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Wisconsin’s State Constitution is the second-oldest in the nation, and Wisconsin is among the minority of states still governing under its original constitution.  This does not mean, however, that Wisconsin has not played a large role in the U.S. Supreme Court’s interpretation of the Federal Constitution.

In 1972, the U.S. Supreme Court heard a case arising in Wisconsin that helped define parental rights and freedom of religion.  In Wisconsin v. Yoder, the Court held that Amish children could not be forced to attend school beyond the 8th grade; for to do so, would violate their parents’ 1st Amendment freedom of religionYoder served as precedent for parents to choose alternative education, such as home schooling.

Yoder has also been contrasted with the Court’s former decision, Prince v. Massachusetts, and has been criticized as a judicial imposition of society’s value judgments.  In Prince, the Court barred a mother from allowing her child to distribute Jehovah’s Witness pamphlets on city streets under the rationale that government may regulate the treatment and actions of minors in order to further their best interests.  However, in Yoder, the Court found that it was not detrimental to a child’s best interests to be removed from formal education and instead compelled to work on a farm with what some consider dangerous machinery.

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The University of Wisconsin has also been at the center of constitutional law.  In the 2000 case of Board of Regents of the University of Wisconsin System v. Southworth, the High Court found that public universities do not violate students’ First Amendment rights by charging a mandatory activity fee in order to fund campus groups.  Specifically, students argued that by imposing mandatory fees, the university was forcing them to support political and ideological groups with which they disagreed, therefore violating their freedom of speech and freedom of association.  The Court agreed with the university, however, which asserted that such fees allowed it to create a public forum for student speech, which is a vital part of the educational experience; further, because no student was required to actually participate in any of these groups, the university was not compelling speech in violation of the First Amendment; finally, the university successfully argued that the student activity fees were distributed in a viewpoint-neutral way.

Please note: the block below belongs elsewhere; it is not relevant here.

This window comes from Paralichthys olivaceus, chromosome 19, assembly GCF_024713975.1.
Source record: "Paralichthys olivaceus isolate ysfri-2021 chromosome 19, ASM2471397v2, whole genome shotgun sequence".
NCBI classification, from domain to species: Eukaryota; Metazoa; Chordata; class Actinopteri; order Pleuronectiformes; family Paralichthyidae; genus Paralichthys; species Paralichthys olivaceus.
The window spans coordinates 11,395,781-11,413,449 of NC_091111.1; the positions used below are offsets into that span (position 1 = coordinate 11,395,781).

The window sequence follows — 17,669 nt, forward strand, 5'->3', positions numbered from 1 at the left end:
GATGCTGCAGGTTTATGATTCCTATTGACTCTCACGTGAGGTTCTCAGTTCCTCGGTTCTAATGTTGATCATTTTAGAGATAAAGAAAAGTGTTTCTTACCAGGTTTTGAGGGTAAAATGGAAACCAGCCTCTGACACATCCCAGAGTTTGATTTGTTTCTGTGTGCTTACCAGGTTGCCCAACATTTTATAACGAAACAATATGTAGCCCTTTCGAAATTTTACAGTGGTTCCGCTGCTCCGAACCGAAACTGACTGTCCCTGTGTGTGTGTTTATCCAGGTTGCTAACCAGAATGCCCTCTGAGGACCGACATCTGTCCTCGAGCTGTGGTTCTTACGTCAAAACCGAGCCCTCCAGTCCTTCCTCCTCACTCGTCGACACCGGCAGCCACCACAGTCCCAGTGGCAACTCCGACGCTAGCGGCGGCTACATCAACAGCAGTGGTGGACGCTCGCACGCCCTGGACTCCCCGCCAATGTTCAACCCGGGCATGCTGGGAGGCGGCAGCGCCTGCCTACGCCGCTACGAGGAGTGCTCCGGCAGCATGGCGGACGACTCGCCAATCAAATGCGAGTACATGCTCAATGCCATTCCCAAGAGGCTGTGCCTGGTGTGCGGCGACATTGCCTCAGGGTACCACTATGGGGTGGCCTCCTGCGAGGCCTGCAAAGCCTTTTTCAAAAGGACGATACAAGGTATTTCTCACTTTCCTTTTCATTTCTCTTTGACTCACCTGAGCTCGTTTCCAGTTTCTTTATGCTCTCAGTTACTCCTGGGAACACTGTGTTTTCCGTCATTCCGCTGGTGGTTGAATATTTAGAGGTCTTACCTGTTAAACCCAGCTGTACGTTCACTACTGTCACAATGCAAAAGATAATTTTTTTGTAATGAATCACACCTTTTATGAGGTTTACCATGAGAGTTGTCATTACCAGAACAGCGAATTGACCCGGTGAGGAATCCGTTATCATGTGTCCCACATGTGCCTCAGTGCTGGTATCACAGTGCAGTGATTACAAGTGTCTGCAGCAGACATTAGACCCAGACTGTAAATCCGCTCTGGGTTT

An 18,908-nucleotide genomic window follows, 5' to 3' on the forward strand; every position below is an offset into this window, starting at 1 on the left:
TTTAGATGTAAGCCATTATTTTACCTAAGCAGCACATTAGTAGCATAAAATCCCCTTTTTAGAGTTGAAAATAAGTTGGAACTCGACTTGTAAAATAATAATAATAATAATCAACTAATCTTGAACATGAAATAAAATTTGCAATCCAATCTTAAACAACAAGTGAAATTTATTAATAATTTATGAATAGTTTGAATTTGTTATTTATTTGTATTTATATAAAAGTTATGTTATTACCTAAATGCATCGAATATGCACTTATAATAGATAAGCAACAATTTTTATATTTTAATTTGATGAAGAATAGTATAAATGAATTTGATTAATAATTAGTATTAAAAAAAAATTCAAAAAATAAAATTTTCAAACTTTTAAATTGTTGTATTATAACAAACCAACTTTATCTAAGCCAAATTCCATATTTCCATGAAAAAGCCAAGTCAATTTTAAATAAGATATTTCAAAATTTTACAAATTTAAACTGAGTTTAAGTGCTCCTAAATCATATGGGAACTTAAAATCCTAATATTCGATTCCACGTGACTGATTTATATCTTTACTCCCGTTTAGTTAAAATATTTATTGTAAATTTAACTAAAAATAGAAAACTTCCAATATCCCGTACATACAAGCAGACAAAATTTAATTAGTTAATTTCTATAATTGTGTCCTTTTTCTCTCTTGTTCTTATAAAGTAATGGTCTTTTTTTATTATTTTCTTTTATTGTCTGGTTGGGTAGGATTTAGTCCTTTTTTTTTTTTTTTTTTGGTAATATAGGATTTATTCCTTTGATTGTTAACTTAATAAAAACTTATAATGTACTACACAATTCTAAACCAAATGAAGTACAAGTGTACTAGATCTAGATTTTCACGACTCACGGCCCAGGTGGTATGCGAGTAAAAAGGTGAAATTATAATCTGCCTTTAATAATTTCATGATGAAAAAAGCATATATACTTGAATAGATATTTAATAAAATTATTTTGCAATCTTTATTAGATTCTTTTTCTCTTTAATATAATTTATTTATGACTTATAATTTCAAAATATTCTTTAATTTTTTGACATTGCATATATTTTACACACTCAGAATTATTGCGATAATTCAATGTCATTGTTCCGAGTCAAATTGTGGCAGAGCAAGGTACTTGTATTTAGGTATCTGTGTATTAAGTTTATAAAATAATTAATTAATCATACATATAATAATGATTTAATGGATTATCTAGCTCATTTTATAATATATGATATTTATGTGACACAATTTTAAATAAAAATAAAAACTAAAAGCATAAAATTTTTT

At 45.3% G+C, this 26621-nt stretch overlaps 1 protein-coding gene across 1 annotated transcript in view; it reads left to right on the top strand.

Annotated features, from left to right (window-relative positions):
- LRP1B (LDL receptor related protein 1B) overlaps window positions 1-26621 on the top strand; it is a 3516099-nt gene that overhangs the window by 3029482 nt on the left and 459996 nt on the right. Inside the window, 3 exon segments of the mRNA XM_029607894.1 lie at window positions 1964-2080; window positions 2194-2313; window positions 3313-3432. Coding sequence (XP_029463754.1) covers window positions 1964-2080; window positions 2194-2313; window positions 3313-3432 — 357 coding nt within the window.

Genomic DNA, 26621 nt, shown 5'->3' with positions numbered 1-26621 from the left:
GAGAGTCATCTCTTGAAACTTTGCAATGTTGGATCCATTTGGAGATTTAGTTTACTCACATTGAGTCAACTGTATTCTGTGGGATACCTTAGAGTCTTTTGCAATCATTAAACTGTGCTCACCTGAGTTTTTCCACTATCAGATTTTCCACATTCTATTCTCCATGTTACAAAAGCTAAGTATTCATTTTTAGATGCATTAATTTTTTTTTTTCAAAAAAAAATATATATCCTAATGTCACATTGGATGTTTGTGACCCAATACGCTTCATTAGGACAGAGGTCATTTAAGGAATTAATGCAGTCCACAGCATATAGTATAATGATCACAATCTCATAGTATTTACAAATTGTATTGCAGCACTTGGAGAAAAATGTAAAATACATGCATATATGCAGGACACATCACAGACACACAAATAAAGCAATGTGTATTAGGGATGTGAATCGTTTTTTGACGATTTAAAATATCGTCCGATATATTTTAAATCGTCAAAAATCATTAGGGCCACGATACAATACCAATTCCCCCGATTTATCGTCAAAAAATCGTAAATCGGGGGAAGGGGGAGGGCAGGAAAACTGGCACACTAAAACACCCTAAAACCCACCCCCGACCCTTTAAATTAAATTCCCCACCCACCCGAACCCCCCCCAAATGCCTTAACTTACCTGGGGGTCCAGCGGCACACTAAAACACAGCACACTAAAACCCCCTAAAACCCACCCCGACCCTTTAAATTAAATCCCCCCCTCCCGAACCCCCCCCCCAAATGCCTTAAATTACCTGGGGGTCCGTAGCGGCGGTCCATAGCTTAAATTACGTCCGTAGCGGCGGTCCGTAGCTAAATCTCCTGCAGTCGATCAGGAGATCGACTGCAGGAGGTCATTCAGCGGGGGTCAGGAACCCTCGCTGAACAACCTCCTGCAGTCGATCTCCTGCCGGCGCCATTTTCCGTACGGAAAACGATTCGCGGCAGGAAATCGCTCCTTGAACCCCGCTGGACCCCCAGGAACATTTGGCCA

According American Bar Association statistics, there are14,448 resident attorneys licensed to practice in Wisconsin.  LegalMatch can help you choose amongst these many lawyers by location, specialty, experience, academic credentials, and former client reviews.  LegalMatch never charges you a fee, and can save you money and time by doing the leg work for you.

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